Adolescence a new focus of
autism research at Johns Hopkins
Adolescent outcomes will be a new focus of autism research under CDC funding to the Johns Hopkins Bloomberg School of Health. The funding comes under a new phase of the Autism and Developmental Disabilities Monitoring (ADDM) Network, the only collaborative network to monitor the number and characteristics of children with autism spectrum disorder (ASD) and other developmental disabilities in multiple communities throughout the United States.
Since 2000, ADDM has funded the surveillance of ASD among 8-year-olds, issuing periodic reports that have most recently estimated the prevalence of ASD at 1 in 59 children in the U.S. communities in its network. A new phase will include 4-year-olds and a follow-up of 16-year-olds who were previously identified by ADDM as having ASD. The teen follow-up will be conducted at the Johns Hopkins Bloomberg School of Public Health, the University of Arkansas site, and the CDC’s intramural site in Georgia. Funding began in January 2019 and will run for four years.
“A lot of prior autism research has focused on young children,” said Li-Ching Lee, PhD, ScM, who is principal investigator of the Maryland ADDM site. Lee is also an associate director of the Wendy Klag Center for Autism and Developmental Disabilities at the Bloomberg School. “We don’t know very much about how adolescents with ASD are doing from a population perspective. The new addition of the ADDM Network will help to improve our understanding on their transition planning in needed services, and to provide valuable information for services providers and public health strategy.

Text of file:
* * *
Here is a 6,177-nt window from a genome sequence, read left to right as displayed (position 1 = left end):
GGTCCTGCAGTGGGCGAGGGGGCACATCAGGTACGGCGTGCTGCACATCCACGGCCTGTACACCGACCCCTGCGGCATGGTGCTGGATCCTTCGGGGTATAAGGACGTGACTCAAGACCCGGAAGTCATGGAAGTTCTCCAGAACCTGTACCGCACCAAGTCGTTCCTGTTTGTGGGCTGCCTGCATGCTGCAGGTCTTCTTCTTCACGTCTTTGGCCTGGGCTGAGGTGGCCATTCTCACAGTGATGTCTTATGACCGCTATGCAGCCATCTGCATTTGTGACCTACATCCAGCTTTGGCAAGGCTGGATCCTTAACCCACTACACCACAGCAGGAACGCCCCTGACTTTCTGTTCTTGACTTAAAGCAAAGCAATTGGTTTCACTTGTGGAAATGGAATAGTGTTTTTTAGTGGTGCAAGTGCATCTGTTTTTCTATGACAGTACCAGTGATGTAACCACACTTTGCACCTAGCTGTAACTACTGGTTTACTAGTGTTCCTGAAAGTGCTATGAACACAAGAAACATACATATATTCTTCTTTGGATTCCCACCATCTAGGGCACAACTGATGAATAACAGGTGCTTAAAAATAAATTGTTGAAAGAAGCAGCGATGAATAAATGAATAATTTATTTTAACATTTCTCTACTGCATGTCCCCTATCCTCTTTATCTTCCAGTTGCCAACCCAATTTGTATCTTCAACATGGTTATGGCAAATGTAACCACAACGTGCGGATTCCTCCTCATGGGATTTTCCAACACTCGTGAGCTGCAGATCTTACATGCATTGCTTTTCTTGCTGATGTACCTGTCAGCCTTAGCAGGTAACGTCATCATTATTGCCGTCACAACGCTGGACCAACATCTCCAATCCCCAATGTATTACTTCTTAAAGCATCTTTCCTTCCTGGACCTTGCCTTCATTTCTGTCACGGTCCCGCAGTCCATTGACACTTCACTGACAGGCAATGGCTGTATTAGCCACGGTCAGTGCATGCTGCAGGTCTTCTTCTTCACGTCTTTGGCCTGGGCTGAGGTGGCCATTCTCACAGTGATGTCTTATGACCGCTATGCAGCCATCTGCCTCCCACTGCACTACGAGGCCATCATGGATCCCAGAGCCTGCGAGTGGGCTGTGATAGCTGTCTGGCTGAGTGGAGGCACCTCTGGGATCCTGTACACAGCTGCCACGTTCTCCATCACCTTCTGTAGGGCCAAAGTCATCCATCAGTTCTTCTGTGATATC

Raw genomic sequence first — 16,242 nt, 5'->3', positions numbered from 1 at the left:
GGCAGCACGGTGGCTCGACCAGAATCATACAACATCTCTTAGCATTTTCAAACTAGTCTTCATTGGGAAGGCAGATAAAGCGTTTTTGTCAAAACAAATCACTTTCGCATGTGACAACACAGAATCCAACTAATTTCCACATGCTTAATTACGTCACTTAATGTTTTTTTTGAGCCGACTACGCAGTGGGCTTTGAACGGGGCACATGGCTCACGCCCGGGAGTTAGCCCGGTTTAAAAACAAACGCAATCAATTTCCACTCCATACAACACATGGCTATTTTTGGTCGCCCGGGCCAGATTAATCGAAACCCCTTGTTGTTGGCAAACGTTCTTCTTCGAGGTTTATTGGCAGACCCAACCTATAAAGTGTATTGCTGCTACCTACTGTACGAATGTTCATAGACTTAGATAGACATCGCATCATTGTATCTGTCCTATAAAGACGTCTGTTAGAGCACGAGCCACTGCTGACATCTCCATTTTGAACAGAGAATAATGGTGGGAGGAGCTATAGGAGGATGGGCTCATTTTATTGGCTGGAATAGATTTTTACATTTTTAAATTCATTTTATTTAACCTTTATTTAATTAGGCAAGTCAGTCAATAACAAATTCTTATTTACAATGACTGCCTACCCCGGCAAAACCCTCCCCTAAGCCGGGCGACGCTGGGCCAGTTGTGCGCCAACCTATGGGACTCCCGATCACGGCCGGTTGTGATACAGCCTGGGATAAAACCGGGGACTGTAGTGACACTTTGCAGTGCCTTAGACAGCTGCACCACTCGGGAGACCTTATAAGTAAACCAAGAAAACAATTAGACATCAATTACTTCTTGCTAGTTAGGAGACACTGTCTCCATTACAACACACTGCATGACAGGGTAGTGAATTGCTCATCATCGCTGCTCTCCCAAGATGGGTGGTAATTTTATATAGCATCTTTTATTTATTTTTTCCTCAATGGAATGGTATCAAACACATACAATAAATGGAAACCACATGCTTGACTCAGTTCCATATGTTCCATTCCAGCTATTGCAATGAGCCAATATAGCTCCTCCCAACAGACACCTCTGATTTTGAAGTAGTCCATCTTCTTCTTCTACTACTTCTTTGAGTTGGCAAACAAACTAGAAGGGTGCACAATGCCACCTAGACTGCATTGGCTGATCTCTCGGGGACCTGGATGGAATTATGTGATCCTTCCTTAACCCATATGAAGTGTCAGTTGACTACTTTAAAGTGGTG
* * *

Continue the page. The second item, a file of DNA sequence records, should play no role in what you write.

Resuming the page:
“This is a first step. We have a lot to learn down the road,” Lee said.
As in prior ADDM years, the network will track ASD eight existing sites (JHSPH, University of Arizona, University of Wisconsin, University of Minnesota, Rutgers The State University of New Jersey, University of Arkansas, Vanderbilt University Medical Center and Washington University in St. Louis) in addition to one new site (University of California), and one previously funded site (University of Utah).
The CDC will invest $16 million in the entire project. The CDC’s new investment in the Maryland project is almost $2.9 million.
Lee has been with the ADDM project since 2003. The sixth report by Maryland ADDM was released in April 2018, finding an overall prevalence rate of one in 59 among children age 8 years old in 2014. In Maryland, the latest prevalence of ASD was found to be one in 50 8-year-olds. The data were derived from health and special education records of children who were 8 years old and living in Baltimore County in 2014.
Funded sites monitoring ASD among school-aged children use a standardized methodology established by the ADDM Network. Sites involved in the new follow-up of 16-year-olds will collect data on ASD co-occurring conditions, limitations in activities, and educational service delivery, including planning for transition to adulthood.